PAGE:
Ghostly apparitions don't appear often but I did find some and they are gorgeous. Fashion chooses to beautify the eerie, as it beautifies all else, hence it loses its ghastly edge but takes on an ethereal quality, much like what Kate Moss the hologram embodied as opposed to say, Helena Bonham Carter in the Corpse Bride. Fashionable ghosts are definitely more Western than Asian. I'm stereotyping for the sake of simplicity because the spirits of the West are somehow less creepy than the pontianaks, demons and vampires of the East. (Add zombies on the West side of the equation and perhaps both sides are more or less on par now, but zombies are on a whole new level).  Something to go figure.

Katrin Thormann by Alexi Lubomirski, Vogue Germany, July 2010
For Vogue Italia 
Invitation a la dance by Solve Sundsbo
It's the stories about the inexplicable mysteries that endlessly intrigue. If fashion is about story telling then this could be an interesting one to explore. A cabbie, Uncle #1, once told me this story whilst driving through one of the creepiest roads in Singapore, Mount Pleasant road. His friend, Uncle #2 was driving along that same road way before they had proper street lighting. He picks up a girl and everything runs as usual, no funny business. However, when he checked the cash that he was paid, it was joss paper money. Creepy, if your mind is all ready to jump into Tales of the Unexpected but could have been a practical joke, paying the poor cabbie with ghost currency because the passenger was too broke to pay with living dollars and cents. As the saying goes, if your conscience is clear, nothing to fear. Now that is something I fully believe in.


Wednesday, August 1, 2012

To laziness and beyond

One of the biggest paradoxes in life is us humans working to hard to make ourselves even lazier. Think about it. This greater species, the superior homosapien, that we so proudly call ourselves, cannot spend that ounce of energy to walk to the television to turn it off. Instead, the genius that is our neuro-charged brain cured us of this terrible inconvenience, allowing us to continue couching like limp sacks of potatoes, mouth gaping at the world through a small pixelated window which we gladly flip through with yes, the remote control. Simple yet ingenious. We think so hard to invent such gadgets to make life easier so that we can indulge in such laziness.

Every great invention is a departure from seemingly unnecessary physical exertion. The telephone and the wheel for example tie for first place in my opinion. It is fascinating, even up till today when the handphone or mobile is a necessity, that the human mind managed against all odds to conjure such a then-complicated piece of gadgetry. Granted, Alexander Graham Bell is one of the gifted minds that humanity sees once in a blue moon which explains the brilliance of his invention, the clarity of his thought processes and the eventual physical manifestation of his imagination. Credit the inventor we must but hey, the telephone would be nowhere if others had not improved on it. Same with all the contemporary 'inventions', except today, we call them technological breakthroughs.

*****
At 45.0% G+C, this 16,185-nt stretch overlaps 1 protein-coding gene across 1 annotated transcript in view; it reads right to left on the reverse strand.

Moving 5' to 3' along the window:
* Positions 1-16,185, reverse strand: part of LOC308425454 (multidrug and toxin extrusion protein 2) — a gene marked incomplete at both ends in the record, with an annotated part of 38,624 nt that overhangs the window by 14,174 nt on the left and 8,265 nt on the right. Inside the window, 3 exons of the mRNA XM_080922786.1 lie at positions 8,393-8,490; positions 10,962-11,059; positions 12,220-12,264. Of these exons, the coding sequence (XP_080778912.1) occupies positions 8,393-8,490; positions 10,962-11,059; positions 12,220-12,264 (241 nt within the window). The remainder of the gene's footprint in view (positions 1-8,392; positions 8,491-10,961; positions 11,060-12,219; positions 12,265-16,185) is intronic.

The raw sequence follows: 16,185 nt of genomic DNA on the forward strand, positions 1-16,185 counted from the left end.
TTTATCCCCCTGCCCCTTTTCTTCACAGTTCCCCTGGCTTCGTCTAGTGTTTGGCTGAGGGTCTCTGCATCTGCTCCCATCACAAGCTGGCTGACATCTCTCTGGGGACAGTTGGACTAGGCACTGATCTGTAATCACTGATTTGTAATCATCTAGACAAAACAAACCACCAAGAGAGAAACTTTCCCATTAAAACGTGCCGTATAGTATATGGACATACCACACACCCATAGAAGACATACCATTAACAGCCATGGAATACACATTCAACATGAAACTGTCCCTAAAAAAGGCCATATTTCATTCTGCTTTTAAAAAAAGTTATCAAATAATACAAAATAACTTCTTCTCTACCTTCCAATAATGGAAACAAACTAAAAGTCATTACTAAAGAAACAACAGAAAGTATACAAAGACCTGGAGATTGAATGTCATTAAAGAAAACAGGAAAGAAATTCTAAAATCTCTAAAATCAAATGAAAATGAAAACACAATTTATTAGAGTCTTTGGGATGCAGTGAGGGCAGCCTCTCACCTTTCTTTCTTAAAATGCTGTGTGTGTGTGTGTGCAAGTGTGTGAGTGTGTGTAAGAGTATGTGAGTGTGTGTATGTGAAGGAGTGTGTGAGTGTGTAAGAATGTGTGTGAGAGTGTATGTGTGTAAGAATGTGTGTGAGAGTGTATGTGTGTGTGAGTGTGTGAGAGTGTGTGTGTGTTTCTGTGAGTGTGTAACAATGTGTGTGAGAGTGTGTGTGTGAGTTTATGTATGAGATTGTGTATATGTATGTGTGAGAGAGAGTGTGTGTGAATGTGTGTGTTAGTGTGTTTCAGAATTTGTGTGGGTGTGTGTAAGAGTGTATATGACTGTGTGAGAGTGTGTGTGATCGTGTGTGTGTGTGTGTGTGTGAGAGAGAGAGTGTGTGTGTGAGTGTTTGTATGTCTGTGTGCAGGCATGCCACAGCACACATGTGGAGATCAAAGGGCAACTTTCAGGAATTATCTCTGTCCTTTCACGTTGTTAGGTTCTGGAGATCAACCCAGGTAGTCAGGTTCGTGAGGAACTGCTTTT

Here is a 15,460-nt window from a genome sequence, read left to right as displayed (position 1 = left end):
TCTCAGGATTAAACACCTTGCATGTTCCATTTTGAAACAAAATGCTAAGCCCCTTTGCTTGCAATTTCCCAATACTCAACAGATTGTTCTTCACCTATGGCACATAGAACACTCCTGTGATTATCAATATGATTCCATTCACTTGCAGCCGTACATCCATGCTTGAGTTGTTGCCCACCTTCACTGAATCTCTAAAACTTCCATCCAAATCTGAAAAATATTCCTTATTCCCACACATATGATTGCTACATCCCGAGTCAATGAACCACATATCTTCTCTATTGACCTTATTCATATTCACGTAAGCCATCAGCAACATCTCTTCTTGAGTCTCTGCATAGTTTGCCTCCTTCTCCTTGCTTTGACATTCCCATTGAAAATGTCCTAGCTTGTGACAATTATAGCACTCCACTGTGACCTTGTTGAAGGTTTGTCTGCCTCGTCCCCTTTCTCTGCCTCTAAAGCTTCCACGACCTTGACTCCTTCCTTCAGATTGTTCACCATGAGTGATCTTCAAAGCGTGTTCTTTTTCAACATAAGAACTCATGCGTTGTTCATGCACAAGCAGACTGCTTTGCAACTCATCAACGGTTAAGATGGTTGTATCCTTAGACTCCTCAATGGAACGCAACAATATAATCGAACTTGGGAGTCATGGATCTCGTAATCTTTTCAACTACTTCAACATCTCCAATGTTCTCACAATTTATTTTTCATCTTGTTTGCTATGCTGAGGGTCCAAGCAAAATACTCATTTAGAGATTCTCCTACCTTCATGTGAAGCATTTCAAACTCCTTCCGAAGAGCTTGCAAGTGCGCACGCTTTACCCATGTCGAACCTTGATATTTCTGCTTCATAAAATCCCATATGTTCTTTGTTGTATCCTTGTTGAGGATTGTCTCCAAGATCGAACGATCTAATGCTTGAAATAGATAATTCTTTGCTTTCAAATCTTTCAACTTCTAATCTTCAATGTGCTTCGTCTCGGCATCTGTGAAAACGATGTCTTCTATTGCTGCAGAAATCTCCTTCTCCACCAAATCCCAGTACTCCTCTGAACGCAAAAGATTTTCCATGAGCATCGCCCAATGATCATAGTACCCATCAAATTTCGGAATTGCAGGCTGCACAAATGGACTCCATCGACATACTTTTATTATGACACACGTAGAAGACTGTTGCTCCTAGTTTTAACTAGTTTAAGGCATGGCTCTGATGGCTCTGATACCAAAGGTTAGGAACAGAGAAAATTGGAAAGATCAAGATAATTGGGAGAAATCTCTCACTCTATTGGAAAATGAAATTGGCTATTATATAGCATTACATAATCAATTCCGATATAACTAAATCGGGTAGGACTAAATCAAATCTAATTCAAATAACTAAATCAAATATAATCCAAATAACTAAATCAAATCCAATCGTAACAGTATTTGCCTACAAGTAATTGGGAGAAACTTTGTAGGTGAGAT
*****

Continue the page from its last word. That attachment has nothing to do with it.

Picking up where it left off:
The telephone brought the world to the ear, just as television brought the wondrous world to the eye. Facebook has made stalking and network building easier and possible. In such a connected world, sincerity is harder and harder to locate. Birthday reminders are pushed to us, edms substitute for actual greetings and emoticons convey things which we would otherwise not be able to express across space and time. Personally, I felt these ways of keeping in touch were insincere and a lazy way out of things. Recently, as things get mad busy, it seems like it's the only logical way to actually stay sociable whilst going on with the daily motions of life and chasing dreams, achievable or not. 

Before this becomes another technologically deterministic post that never ends, the bottomline is moderation. As is the case with everything from food to exercise to all other indulgences. My super late adoption to Facebook was not (contrary to popular belief) a non-conformist statement, it was more of an attempt to not indulge in technology and its affordances. Just a personal experiment that inevitably ended with subscription to the ubiquitous platform. True enough, it didn't kill me nor my social life. I was just a little slow on the uptake when it came to photo viewing; the exasperated laments, "aiya, you don't have Facebook" were actually quite amusing (sorry friends).   

It's been along time since I had the chance to properly sit (or lie) down and think through something that is overlooked, not through any fault of our own. We're just conditioned to think in a certain way about technology and progress. Technology is just like fashion; ever-changing, having to keep up with the trends, predicting the next big thing, creating sleek and stylish accompaniments for the modern individual, creative allowance within limits and so on. Food for thought. 


Monday, July 16, 2012

Fjällräven Kånken - my one and only

I first saw the Kånken daypack two years ago in Denmark, and immediately fell in love with the bag's simple design, functionality and durability. The Fjällräven Kånken daypack is a quintessential part of Danish style as I spotted Danes, young and old, toting this bag wherever I went. Bright, cute and eternally popular, the iconic pack has been sitting comfortably on Danish backs for the past 30 years.